Are lab accidents at schools preventable?

| January 17, 2014

A chemical accident at Beacon High School, New York in which two students were injured during a lab demonstration, has stirred up a debate on whether lab accidents at schools are preventable. Tenth grader Alonzo Yanes, one of the injured students, suffered second-degree burns on his face, neck, and arm while the other student suffered first degree burns, CBS New York reports.

The high school has been slapped with eight safety violations by the New York Fire Department that include lack of chemical fume hood, safety shower, eyewash station, and storage of toxic chemicals in excess of the permissible limit. Daniel Horowitz, Managing Director of U.S. Chemical Safety Board (CSB), has asked teachers to practice precautions while handling chemicals in laboratories.

Lab Safety During Experiment Demonstration

Use PPE such as safety glasses while working with chemicals. [Image Source: Wikipedia]

Chemical accidents at school are not new

In a similar incident in 2006, Calais Weber, 15, suffered third-degree burns when her chemistry teacher made a bad call while demonstrating an experiment.  Forty percent of Calais’ body was burned in the chemical explosion. She endured painful treatments for two and a half months and underwent numerous surgeries, including facial skin grafts.

Just weeks before the Beacon High School incident, the CSB released a safety video ‘After The Rainbow’, featuring Calais describing the entire accident. However, it didn’t reach Beacon High School teachers because the state’s science education officials were not among the 60,000 subscribers of the Chemical Safety Board’s messages.

In the video, survivor Calais admits many things went wrong and that the accident was “entirely preventable” if certain safety practices had been followed. The Chemical Safety Board has reported at least seven similar accidents including Calais’.

Lab accidents: Who’s to blame?

Safety loopholes observed at the Beacon High School are widespread in American schools. Safety experts are calling the incident “the tip of an iceberg” as it has opened debate on the larger issue of safety negligence in science classrooms.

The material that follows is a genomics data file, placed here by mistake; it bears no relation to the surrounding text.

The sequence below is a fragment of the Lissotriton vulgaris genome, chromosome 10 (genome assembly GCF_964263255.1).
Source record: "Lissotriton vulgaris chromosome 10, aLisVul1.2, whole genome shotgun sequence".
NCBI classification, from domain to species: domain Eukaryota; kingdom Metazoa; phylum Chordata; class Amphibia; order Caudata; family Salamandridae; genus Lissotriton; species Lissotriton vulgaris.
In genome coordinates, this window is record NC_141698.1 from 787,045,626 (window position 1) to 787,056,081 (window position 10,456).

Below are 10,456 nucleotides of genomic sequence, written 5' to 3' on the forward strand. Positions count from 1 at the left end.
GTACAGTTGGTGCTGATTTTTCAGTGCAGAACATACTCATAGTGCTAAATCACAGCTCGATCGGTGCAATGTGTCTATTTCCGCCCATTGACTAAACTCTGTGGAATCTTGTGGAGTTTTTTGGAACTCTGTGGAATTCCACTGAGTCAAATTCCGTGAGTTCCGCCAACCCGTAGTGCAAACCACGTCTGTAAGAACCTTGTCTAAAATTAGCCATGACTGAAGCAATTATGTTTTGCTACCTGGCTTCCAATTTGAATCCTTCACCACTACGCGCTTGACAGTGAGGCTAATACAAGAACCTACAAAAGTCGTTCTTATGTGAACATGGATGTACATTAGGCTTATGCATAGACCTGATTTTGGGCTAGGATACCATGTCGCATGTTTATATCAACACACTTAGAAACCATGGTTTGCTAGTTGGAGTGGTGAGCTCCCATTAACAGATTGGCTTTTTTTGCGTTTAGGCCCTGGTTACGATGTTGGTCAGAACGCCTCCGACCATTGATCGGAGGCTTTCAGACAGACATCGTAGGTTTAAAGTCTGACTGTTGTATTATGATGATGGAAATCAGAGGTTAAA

James A. Kaufman, founder and president of Laboratory Safety Institute in Massachusetts, brings attention to the fact that seven states in the U.S., including New York do not make lab safety education compulsory for science teacher certification. Surveys in 17 other states found an average of 55-65 percent of teachers have never been trained in safety. Many teachers kept chemicals beyond their expiration date and stored them alphabetically while they should be arranged by their chemical type.

School labs are at a higher risk than industries

There are no exact numbers that reveal the frequency of accidents in academic labs because lab injuries and fatalities are not required to be reported to any central database. But, Kaufman notes that schools witness 10 to 100 times more lab accidents than chemical industries. In the last 30 years, the Laboratory of Safety Institute has found 5,000 school lab accidents that have caused serious injuries or even casualties.

Also, lab accidents at school have risen since schools started following the new teaching standards. According to Jack Gerlovich, science safety professor at Drake University, 674 accidents took place from 1990 through 1993 school years in Iowa, but more than 1,000 occurred in the following three years. Gerlovich believes, “The increase came after Iowa schools began adopting an early version of the new standards. The number of lawsuits soared, too, from 96 to 245.” He suspects the same thing is happening in other states too. School labs don’t undergo inspections from state or federal safety authorities for workplace safety issues, and while teachers are protected under the workplace laws, students are not covered by the same.

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